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Expert Witness

Expert witness in the law of evidence, a witness who is allowed to give opinion evidence as opposed to evidence of his perception. This is the case only if the witness is indeed skilled in some appropriate discipline. An exception to the usual rule of practice whereby witnesses are heard one after the other and do not hear the evidence of the preceding witness is made in relation to competing experts.

While lay witnesses tend to deliver evidence like dates, time-lines, visual identification and general information, expert witnesses step it up a notch. They bring their expertise to the table, providing case-relevant opinions which have the potential to make or break a case.

An expert witness is a witness who has knowledge beyond that of the ordinary lay person enabling him/her to give testimony regarding an issue that requires expertise to understand. Experts are allowed to give opinion testimony which a non-expert witness may be prohibited from testifying to. In court, the party offering the expert must lay a foundation for the expert's testimony. Laying the foundation involves testifying about the expert's credentials and experience that qualifies him/her as an expert. Sometimes the opposing party will stipulate (agree to) to the expert's qualifications in the interests of judicial economy.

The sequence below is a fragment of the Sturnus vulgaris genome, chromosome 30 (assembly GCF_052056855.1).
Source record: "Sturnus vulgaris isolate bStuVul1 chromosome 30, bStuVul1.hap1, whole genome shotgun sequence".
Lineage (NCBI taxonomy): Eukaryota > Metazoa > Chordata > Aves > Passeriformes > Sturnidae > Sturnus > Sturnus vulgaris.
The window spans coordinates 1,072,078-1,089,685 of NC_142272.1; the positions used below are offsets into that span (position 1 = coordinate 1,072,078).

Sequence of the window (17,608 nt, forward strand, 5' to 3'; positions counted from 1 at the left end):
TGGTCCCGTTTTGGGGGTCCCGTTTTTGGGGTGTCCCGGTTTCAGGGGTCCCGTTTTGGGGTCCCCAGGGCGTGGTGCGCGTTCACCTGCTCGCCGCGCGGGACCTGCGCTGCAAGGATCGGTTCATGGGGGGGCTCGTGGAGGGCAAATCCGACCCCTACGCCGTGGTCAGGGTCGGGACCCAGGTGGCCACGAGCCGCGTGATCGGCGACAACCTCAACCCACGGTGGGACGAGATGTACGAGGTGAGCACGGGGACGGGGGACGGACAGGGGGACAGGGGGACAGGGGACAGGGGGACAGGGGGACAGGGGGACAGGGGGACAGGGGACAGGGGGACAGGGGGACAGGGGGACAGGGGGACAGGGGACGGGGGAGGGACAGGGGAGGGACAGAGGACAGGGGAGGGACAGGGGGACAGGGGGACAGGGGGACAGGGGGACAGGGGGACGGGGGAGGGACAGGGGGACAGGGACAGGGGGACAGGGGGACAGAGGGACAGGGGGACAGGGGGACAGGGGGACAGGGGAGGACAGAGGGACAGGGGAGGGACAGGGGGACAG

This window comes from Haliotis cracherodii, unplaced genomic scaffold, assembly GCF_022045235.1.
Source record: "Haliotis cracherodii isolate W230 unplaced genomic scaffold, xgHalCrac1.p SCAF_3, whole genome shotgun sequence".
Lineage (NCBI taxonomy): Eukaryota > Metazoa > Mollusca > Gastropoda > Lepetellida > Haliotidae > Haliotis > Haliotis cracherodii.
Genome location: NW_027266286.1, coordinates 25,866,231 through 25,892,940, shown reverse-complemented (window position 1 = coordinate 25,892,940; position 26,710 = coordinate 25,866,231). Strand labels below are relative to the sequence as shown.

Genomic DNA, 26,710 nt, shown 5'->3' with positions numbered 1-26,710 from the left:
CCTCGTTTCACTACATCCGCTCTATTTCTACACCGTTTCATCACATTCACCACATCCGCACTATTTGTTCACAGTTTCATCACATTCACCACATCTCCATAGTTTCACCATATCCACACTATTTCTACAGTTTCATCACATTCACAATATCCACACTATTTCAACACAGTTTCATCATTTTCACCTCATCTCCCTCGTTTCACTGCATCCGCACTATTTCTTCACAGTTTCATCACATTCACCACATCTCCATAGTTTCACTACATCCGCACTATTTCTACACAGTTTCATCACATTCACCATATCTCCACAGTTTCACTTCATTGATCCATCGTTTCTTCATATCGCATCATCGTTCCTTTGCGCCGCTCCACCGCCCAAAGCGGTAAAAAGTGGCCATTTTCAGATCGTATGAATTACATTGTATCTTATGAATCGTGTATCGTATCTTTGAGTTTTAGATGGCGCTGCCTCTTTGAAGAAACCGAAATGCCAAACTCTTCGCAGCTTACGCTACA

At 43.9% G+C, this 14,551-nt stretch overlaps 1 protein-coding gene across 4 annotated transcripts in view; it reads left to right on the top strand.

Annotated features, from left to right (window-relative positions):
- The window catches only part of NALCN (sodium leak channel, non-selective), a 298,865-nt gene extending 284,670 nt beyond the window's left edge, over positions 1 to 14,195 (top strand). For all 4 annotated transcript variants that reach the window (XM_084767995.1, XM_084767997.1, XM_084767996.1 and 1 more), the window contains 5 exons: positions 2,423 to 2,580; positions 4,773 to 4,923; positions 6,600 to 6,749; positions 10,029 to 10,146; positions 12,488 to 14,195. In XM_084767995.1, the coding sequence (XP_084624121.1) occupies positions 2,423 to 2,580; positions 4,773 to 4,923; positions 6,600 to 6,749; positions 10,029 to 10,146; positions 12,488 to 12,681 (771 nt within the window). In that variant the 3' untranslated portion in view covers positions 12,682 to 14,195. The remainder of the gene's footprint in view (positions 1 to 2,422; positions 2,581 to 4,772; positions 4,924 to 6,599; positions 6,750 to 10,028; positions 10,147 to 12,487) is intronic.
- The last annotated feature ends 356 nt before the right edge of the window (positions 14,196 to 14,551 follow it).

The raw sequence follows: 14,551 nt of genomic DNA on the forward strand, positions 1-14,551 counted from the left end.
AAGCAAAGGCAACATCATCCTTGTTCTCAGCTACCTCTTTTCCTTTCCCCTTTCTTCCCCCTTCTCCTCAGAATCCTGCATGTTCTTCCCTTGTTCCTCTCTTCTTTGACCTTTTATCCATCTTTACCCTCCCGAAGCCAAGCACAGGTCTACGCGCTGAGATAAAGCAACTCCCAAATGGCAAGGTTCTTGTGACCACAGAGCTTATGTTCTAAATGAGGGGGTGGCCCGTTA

Experts are qualified according to a number of factors, including but not limited to, the number of years they have practiced in their respective field, work experience related to the case, published works, certifications, licensing, training, education, awards, and peer recognition. They may be called as upon as consultants to a case and also used to give testimony at trial. Once listed as a witness for trial, the materials they rely upon in forming an opinion in the case is subject to discovery by the opposing parties. Expert testimony is subject to attack on cross-examination in the form of questioning designed to bring out any limitations in the witness's qualifications and experience, lack of witness's confidence in his opinions, lack of the preparation done, or unreliability of the expert's sources, tests, and methods, among other issues.